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Thursday, July 7, 2011

10 things I have learned part 1: Relationships

If I was to go into the PDP program at SFU, UBC or UVic, the first thing I would say is: "Relationships will be the bedrock of your teaching experience". I don't know a single master teacher that doesn't make profound connections with kids. But I would also tell them that they don't all have to be like Robin Williams in Dead Poet Society.



I would bring in one of my favorite people in the world to prove my point. Carlo Muro, a math teacher at Riverside Secondary, could be seen as my polar opposite.
Carlo winning BC Coach of the Year
He is quiet, shy, thoughtful, jittery, kind, contentious and possible the most angelic man I know (Sorry @braabe but Carlo has you beat). He teaches all class, lectures, give exams after school and is probably the greatest math teacher I have ever met. Beyond our dissimilar techniques, what I admire about Carlo (and what I hope to become better at every year) is his ability to make profound connections with kids. We have teachers at Riverside who Carlo taught, coached and mentored and he is adored. He would never have kids stand on a table and shout out the quadratic equation or boast about his success... he would ask how their day was, what they learned, how their basketball game went. He would show up to a basketball game to see one of students play...then he would show up to the next. Carlo (and I think every great teacher) understands that forming and maintaining relationships takes work.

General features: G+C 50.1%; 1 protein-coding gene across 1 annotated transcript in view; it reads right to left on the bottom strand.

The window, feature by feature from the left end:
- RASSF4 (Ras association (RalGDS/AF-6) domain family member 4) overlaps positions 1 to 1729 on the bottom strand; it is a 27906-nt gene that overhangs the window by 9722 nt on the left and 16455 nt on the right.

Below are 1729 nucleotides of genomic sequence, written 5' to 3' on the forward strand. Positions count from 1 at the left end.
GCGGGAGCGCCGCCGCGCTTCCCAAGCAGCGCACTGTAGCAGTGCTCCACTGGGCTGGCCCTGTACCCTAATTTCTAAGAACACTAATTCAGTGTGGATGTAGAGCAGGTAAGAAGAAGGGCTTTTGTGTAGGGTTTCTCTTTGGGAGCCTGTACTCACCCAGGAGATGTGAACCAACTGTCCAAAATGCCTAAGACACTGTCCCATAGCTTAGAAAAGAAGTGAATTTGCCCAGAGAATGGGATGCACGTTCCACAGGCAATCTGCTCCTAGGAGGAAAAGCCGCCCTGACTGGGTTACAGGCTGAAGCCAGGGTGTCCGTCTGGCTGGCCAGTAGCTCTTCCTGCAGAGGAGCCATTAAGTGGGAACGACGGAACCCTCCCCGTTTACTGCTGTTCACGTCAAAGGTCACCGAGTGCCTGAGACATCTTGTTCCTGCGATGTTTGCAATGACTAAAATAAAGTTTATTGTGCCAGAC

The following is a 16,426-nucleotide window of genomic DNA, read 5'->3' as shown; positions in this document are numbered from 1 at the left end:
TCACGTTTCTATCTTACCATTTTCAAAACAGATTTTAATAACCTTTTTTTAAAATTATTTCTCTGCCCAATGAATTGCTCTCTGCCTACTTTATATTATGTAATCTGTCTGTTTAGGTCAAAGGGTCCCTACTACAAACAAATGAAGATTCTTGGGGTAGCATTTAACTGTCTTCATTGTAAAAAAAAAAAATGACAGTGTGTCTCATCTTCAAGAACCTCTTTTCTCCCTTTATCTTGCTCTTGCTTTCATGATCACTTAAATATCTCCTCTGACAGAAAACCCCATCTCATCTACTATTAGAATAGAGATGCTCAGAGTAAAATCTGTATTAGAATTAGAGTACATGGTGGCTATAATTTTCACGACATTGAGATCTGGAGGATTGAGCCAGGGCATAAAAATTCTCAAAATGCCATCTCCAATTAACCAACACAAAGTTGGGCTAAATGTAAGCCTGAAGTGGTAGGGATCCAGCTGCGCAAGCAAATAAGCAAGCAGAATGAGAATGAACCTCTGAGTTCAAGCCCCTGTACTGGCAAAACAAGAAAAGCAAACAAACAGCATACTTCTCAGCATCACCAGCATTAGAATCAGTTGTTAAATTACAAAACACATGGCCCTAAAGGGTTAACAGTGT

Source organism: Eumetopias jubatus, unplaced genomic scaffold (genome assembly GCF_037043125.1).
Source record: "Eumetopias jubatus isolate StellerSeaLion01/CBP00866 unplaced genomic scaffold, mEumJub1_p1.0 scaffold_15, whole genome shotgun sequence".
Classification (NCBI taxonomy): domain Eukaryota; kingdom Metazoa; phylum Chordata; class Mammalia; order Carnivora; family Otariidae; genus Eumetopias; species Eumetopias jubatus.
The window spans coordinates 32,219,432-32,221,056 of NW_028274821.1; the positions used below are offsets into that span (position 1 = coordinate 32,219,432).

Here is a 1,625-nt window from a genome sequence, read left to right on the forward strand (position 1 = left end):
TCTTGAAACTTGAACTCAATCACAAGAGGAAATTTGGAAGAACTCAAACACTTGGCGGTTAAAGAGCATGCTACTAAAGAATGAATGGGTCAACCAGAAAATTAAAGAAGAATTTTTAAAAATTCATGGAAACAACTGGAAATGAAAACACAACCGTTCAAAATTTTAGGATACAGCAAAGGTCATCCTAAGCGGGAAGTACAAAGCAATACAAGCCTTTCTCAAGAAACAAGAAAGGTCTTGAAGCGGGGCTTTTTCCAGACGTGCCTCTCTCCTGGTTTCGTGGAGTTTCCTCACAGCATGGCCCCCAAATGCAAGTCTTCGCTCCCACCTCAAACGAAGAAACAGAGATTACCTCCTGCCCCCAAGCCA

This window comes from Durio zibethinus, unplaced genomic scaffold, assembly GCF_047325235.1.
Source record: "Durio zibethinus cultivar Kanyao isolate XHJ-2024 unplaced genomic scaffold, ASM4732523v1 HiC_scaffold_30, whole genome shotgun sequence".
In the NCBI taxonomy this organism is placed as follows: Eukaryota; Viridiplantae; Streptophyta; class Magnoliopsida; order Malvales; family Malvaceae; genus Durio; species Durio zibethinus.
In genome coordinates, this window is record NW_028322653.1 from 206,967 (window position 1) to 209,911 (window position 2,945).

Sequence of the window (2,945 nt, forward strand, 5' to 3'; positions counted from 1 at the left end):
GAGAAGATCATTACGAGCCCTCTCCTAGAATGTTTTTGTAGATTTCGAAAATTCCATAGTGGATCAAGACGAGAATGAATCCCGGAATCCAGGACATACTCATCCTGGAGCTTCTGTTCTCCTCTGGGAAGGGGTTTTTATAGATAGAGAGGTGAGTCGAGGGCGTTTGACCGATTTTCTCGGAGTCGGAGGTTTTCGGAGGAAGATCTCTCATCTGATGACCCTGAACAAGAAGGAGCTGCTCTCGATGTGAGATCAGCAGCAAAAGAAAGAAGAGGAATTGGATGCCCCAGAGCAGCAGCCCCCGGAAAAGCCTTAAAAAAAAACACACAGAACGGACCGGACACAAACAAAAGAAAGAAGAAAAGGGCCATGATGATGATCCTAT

When you have those relationships in place, your classroom management becomes easier & your interactions with everyone (parents, students, staff, etc...) become more comfortable. It's not a hard thing to do but like any other skill, it takes both effort and time.

You have to give up some of your time to make a difference... and that sacrifice is hard sometimes. Missing out on your family time to see a student's basketball game is hard but its easier when you make it a family activity :) It takes effort to know students not in your class, but walking down the hallways and saying "Hi" to any kid in your school is a reward in itself.

So to all you new teachers out there... build profound relationships with kids. Be that teacher that you remember from school, the one who made you want to become a teacher (thank you Mr. Carillo!)

2 comments:

  1. If "Mr Carillo" could see you now, he would be very proud of you! I am sure that you will be the teacher that some of your students will remember that made an impact in and on their life!

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  2. I just finished my practicum in a K/1 class. At the end of my time with these delightful human beings I asked them what they thought about me or how the liked me as a teacher. Most of the kids could remember a few things of what we learned (thank goodness) but most of all the said they enjoyed my class because I was nice to them. A great professor of mine Dr. Phelan told us that many children will not remember what you taught them but how you treated them and I couldn't agree more.

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